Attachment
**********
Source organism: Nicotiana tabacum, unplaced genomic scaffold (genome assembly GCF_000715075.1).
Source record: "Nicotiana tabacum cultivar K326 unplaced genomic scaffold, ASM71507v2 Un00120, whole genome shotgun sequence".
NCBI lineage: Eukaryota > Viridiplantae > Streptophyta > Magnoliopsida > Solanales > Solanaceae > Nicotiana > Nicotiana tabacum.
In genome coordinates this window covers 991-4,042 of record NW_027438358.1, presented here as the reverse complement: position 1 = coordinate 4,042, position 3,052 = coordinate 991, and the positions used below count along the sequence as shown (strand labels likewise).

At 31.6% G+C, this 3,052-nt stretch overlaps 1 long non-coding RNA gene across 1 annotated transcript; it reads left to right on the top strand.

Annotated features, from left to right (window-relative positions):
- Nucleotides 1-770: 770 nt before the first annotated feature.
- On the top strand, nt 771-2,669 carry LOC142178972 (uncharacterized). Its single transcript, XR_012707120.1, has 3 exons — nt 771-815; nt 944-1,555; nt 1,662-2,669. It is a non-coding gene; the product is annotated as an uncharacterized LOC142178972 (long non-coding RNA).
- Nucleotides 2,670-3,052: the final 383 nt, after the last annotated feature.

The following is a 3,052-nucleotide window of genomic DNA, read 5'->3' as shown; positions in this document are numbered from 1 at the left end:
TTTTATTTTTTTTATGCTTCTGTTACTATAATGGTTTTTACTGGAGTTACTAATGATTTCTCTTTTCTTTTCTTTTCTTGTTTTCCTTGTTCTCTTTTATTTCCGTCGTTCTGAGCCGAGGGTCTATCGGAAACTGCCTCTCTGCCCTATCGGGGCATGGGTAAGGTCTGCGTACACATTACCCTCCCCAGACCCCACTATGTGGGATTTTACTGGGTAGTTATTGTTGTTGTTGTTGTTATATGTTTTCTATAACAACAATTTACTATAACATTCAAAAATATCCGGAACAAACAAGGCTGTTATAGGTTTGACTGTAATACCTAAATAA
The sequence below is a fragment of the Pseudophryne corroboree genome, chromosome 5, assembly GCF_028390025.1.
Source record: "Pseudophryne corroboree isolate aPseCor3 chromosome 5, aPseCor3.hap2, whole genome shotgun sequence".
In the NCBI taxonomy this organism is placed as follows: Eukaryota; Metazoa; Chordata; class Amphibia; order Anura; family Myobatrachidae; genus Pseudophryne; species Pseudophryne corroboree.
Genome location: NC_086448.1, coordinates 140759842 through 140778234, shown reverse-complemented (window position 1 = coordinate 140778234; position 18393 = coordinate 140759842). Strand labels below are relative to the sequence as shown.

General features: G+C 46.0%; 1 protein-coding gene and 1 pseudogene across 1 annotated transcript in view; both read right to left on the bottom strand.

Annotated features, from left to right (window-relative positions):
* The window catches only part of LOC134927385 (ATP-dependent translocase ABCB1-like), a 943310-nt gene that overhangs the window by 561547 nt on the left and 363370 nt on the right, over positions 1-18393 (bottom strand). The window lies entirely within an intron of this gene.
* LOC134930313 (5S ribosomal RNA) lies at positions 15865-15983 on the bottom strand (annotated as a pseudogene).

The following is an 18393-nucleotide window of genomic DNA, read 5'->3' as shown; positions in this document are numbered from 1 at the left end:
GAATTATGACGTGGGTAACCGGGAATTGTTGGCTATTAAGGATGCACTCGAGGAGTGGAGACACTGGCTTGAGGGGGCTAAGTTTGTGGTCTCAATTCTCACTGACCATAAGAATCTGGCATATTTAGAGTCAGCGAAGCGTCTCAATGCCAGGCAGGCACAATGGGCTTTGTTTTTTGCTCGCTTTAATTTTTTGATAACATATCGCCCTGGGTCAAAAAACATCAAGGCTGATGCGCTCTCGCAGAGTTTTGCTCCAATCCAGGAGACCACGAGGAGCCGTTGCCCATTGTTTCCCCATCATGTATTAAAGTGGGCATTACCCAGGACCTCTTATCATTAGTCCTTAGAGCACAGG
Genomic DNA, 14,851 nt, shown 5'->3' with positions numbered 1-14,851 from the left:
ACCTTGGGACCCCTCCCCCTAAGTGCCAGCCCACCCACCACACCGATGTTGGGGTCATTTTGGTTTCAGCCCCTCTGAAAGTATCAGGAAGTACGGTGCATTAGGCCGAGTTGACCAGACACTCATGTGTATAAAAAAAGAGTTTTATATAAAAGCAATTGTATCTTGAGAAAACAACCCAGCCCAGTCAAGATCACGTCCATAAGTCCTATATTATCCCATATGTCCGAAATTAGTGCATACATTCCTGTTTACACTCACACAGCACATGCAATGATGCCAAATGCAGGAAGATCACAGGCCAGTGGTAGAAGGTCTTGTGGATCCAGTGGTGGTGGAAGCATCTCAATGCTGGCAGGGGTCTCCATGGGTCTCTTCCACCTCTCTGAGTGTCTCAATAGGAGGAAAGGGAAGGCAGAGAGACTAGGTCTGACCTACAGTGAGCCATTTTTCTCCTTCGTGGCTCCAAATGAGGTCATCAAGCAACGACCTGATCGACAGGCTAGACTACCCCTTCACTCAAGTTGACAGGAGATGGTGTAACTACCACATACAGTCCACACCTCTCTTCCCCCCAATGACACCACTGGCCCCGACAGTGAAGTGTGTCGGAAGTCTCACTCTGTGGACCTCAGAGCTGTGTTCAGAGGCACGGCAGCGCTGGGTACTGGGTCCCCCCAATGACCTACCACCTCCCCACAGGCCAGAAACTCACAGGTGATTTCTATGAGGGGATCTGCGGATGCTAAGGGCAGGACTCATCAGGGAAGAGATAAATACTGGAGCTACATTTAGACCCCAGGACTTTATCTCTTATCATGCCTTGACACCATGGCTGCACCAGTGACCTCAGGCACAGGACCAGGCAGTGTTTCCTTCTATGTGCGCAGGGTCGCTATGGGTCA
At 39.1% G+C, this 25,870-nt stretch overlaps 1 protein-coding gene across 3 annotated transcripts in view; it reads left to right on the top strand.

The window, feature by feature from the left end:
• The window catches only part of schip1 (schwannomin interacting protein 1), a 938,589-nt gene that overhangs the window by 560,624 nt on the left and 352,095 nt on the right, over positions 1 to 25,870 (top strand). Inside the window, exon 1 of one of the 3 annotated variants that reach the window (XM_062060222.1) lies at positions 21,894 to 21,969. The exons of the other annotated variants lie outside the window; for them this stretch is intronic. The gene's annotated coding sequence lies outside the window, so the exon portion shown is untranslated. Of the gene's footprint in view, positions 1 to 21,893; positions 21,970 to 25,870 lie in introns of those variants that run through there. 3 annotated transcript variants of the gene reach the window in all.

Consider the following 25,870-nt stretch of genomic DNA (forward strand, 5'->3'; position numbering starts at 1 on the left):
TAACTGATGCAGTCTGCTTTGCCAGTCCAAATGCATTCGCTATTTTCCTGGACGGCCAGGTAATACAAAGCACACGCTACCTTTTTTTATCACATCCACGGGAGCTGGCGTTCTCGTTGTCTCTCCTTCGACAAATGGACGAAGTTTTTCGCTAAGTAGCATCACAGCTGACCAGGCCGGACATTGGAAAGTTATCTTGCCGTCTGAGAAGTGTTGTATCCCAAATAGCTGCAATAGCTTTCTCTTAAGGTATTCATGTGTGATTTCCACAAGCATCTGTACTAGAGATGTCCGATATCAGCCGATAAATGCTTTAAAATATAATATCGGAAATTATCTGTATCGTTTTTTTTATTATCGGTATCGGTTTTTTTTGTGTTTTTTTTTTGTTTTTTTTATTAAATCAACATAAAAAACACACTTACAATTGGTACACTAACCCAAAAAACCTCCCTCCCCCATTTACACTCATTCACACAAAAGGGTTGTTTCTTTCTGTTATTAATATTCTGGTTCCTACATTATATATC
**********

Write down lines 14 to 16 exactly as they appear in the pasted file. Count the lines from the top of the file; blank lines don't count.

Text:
In the NCBI taxonomy this organism is placed as follows: Eukaryota; Metazoa; Chordata; class Amphibia; order Anura; family Myobatrachidae; genus Pseudophryne; species Pseudophryne corroboree.
Genome location: NC_086448.1, coordinates 140759842 through 140778234, shown reverse-complemented (window position 1 = coordinate 140778234; position 18393 = coordinate 140759842). Strand labels below are relative to the sequence as shown.

General features: G+C 46.0%; 1 protein-coding gene and 1 pseudogene across 1 annotated transcript in view; both read right to left on the bottom strand.